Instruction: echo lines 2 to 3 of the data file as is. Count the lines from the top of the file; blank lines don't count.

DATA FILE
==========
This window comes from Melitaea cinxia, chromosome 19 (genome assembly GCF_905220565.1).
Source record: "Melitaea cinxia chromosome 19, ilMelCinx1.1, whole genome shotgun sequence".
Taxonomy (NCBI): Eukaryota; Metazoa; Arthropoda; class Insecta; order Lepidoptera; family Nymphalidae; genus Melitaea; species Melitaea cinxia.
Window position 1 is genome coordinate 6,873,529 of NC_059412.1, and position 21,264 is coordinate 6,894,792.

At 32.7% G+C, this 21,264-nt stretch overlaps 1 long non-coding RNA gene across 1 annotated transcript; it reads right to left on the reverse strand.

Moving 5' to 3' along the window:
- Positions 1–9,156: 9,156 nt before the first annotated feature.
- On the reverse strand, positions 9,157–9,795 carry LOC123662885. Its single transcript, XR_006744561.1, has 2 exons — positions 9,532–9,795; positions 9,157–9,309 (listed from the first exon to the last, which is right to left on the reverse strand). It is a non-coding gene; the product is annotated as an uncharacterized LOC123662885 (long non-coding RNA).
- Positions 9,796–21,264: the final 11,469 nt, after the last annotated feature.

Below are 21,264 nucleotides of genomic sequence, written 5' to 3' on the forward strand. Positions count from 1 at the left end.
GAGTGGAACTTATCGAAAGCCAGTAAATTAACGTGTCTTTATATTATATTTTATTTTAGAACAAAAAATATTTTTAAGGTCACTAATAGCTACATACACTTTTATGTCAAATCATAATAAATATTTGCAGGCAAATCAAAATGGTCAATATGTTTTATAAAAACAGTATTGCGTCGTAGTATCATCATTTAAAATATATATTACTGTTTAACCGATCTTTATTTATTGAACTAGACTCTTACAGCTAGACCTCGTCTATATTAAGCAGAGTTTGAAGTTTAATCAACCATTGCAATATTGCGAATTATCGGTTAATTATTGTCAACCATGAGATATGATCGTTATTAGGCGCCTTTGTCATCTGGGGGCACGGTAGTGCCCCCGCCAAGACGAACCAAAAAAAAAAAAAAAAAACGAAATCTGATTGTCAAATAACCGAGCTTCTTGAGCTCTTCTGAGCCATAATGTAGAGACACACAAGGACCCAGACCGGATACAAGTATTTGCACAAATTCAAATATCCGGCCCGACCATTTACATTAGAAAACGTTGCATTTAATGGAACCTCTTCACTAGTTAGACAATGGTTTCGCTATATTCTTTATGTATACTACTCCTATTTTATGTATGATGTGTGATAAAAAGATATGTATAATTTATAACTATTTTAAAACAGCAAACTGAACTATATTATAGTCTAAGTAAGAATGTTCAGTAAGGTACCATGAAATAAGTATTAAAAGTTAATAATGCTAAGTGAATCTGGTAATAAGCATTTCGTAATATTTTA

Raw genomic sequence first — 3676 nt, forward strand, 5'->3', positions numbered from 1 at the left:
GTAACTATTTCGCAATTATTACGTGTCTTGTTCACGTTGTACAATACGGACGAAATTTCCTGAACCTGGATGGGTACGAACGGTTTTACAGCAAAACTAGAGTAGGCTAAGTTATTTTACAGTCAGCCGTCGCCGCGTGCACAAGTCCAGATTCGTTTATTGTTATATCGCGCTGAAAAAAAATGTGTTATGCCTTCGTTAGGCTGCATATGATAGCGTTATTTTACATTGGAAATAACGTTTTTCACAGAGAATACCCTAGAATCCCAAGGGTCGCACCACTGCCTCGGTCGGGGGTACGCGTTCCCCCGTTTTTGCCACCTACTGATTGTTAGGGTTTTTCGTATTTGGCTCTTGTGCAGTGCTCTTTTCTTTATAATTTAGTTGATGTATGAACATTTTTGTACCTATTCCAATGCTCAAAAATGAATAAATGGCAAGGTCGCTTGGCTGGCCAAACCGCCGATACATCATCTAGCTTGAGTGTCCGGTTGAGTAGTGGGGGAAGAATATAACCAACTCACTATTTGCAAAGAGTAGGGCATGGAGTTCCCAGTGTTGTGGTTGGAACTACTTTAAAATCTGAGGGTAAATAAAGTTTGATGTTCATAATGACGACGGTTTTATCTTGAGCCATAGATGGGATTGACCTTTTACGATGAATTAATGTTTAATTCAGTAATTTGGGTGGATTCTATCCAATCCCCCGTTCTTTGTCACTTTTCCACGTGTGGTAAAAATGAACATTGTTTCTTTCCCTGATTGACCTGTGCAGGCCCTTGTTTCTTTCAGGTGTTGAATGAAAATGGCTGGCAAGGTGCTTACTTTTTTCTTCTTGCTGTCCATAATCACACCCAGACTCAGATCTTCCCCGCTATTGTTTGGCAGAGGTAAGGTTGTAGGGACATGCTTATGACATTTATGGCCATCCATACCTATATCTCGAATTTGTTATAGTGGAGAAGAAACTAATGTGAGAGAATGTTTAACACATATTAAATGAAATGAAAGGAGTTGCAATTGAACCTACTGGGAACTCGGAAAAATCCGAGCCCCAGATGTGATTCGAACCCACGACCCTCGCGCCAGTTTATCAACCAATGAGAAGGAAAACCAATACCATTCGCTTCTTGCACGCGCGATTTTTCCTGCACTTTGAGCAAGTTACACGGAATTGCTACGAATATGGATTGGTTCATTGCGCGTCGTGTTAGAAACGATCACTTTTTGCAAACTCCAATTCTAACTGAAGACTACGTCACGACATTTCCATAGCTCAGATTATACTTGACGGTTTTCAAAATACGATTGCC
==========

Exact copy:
Source record: "Melitaea cinxia chromosome 19, ilMelCinx1.1, whole genome shotgun sequence".
Taxonomy (NCBI): Eukaryota; Metazoa; Arthropoda; class Insecta; order Lepidoptera; family Nymphalidae; genus Melitaea; species Melitaea cinxia.